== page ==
(1) Why? I can tell when I've passed someone on track without looking way back over my shoulder. Just a quick glance works if I'm not completely certain I've completed the pass at a trackday, but I don't have to leave a 6' space when racing.
(2) Sofuoglu has never been concerned about whether he has completed a pass safely before - including using other riders as berms to help make the corner - so I don't really believe he was concerned for Foret's safety this time.
(3) A single, quick turn would be sufficient. If he was having to turn so far around that he was "looking backwards" and couldn't control his bike then he would have been completely past Foret anyway.

Sofuoglu has a history of trying to punch riders while racing. No, he didn't try to punch Foret this time, but a couple of years ago, when American Josh Hayes was wild carding at Portimao for the season ending race, at one point Hayes passed Sofuoglu and Sofuoglu tried to punch Hayes.

Suggesting that there was absolutely no malice in Sofuoglu's actions is completely ridiculous and unfounded.

All that being said, I don't actually think Foret is completely innocent either. I suspect that when he passed Sofuoglu they may have touched or he may have even run him slightly off track, but as that wasn't on any camera that I've seen it is pure speculation. But it would explain Sofuoglu's anger and Foret's avoiding the question during his post-race interview.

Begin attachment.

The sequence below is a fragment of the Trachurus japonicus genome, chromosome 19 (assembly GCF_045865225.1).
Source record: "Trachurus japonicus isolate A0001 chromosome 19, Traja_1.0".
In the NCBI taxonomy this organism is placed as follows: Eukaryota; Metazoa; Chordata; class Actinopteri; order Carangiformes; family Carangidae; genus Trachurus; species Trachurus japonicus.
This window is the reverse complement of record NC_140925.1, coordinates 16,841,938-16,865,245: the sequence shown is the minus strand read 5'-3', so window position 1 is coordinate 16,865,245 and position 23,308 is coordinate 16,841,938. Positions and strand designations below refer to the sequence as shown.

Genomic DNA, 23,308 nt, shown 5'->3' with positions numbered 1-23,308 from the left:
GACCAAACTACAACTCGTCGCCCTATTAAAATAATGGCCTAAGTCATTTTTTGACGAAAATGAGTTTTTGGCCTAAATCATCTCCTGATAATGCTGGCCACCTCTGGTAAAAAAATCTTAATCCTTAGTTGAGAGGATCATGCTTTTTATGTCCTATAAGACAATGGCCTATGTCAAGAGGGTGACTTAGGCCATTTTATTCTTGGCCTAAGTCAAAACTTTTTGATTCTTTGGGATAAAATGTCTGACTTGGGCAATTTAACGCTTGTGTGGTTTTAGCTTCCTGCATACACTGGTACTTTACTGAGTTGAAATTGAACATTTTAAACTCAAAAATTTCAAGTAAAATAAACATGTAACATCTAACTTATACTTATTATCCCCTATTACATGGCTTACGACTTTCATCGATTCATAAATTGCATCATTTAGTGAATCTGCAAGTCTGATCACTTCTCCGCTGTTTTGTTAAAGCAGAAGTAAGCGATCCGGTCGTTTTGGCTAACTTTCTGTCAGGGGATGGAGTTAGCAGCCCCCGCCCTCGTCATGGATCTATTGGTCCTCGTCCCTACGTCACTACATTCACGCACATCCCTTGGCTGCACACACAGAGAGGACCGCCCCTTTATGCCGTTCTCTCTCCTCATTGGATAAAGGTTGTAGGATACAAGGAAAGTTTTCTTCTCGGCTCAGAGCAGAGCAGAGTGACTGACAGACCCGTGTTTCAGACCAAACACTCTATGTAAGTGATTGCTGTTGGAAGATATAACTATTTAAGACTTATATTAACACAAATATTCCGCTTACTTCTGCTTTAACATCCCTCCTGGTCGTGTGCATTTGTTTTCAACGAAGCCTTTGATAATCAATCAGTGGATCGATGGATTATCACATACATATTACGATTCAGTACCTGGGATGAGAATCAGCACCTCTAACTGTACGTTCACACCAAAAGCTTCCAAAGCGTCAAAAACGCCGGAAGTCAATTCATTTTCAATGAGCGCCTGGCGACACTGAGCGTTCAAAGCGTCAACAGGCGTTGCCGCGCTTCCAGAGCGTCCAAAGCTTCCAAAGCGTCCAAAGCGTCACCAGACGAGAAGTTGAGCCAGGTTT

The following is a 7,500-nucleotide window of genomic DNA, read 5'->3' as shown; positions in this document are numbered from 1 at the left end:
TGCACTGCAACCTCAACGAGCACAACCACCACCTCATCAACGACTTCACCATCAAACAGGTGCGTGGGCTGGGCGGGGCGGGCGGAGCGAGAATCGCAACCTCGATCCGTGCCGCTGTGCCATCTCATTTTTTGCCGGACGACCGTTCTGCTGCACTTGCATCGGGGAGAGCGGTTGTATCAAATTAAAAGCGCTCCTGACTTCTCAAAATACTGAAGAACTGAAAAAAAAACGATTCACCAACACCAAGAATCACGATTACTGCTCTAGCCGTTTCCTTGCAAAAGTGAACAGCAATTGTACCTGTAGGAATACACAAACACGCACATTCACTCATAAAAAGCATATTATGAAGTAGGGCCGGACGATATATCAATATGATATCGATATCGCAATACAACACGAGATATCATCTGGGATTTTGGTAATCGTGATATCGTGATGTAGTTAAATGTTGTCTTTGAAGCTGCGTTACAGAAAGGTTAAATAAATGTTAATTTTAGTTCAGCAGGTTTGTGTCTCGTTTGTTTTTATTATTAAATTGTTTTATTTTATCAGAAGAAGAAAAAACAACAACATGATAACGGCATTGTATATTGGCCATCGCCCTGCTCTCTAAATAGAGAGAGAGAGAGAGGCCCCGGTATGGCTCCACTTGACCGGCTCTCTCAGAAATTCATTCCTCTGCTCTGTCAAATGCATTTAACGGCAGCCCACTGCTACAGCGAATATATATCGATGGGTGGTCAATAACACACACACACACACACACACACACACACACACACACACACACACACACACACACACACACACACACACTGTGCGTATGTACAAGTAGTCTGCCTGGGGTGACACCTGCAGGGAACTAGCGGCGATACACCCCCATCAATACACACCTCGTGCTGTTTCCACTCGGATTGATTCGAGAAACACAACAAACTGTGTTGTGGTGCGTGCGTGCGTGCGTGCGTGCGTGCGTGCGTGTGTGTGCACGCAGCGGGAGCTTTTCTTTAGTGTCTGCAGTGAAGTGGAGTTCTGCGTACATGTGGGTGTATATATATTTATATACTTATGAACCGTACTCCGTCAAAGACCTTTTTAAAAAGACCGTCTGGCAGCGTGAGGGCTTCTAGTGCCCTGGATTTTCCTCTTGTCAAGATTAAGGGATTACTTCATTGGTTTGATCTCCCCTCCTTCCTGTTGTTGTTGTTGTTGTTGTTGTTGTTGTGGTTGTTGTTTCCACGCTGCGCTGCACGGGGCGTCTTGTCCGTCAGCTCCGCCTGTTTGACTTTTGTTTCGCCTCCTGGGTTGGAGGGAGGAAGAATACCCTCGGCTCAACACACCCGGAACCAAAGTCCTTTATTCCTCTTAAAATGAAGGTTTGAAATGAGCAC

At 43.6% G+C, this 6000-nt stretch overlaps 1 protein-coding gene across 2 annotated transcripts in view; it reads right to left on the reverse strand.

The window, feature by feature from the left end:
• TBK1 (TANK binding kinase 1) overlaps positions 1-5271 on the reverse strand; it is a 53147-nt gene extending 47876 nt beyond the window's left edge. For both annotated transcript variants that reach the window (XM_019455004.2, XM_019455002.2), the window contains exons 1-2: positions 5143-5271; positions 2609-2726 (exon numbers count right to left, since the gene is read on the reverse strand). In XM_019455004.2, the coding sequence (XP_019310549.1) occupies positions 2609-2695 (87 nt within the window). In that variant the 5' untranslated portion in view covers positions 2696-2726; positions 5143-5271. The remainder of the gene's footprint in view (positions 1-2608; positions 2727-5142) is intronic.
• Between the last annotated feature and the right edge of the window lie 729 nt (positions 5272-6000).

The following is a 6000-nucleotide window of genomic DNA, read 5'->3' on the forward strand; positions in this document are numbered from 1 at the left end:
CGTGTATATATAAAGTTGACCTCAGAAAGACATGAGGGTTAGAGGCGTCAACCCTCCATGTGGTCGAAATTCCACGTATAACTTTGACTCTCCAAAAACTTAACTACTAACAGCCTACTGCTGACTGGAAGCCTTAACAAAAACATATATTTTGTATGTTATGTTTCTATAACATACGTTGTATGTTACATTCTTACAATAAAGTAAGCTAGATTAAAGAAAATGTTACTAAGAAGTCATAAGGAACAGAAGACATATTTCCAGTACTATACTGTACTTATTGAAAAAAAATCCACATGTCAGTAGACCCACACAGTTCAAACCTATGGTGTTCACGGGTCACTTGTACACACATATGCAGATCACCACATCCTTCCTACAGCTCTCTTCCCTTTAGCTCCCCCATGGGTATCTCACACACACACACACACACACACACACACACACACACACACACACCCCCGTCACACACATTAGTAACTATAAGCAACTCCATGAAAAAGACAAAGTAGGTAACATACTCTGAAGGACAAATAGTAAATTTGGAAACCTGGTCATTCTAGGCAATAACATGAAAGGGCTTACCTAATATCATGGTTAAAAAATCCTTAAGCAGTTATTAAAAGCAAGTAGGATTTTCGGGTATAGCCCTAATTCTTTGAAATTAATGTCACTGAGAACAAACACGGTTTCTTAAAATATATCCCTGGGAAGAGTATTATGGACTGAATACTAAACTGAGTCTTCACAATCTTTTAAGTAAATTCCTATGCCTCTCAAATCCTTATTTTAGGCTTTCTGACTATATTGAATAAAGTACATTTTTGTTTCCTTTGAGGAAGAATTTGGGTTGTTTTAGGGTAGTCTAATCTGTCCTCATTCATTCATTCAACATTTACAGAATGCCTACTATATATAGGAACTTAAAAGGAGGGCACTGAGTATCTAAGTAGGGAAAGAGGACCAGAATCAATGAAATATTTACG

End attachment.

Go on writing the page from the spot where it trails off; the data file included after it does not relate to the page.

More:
Total votes: 82

I don't buy that one bit, and I think you'd be hard pressed to find any other rider out there that would agree with you.

On other sites it's being reported that Sofoglu is being silent about it. This tells me he knows he's in the wrong and that any excuse he comes up with will be a lie. He needs to suck it up and admit he was WAY out of line.

Now, if you're a die hard Sofoglu fan, I suppose you could imagine something like that was the case...

Review the following clip at 0:40, Sofoglu does not look over just once, he looks over then swerves into Foret swinging a head butt at the same time. That's not wind, that's an intentional aggressive attack.

http://www.youtube.com/watch?v=iNeJXU4SNSI

My bet, Sofoglu was angry that Foret was drifting towards the left (center of track) in an attempt to duff up Sofoglu's ability to out brake him for the tight left hairpin coming up. So in response he tries to shove him back wide.

There's nothing wrong with Foret doing that, it's a common maneuver when somebody is going to try to draft you. Sofoglu's response is by no means common though.

Total votes: 80

I completely agree with you. Had the same feeling the first time I looked at the clip.
Sofoglu got pissed off for being outsmarted by Foret's clever drifting and lost his temper.

Total votes: 79

It was obvious Sofuoglu had a bee in his helmet. Maybe the television camera angle didn't show this clearly enough.

Total votes: 74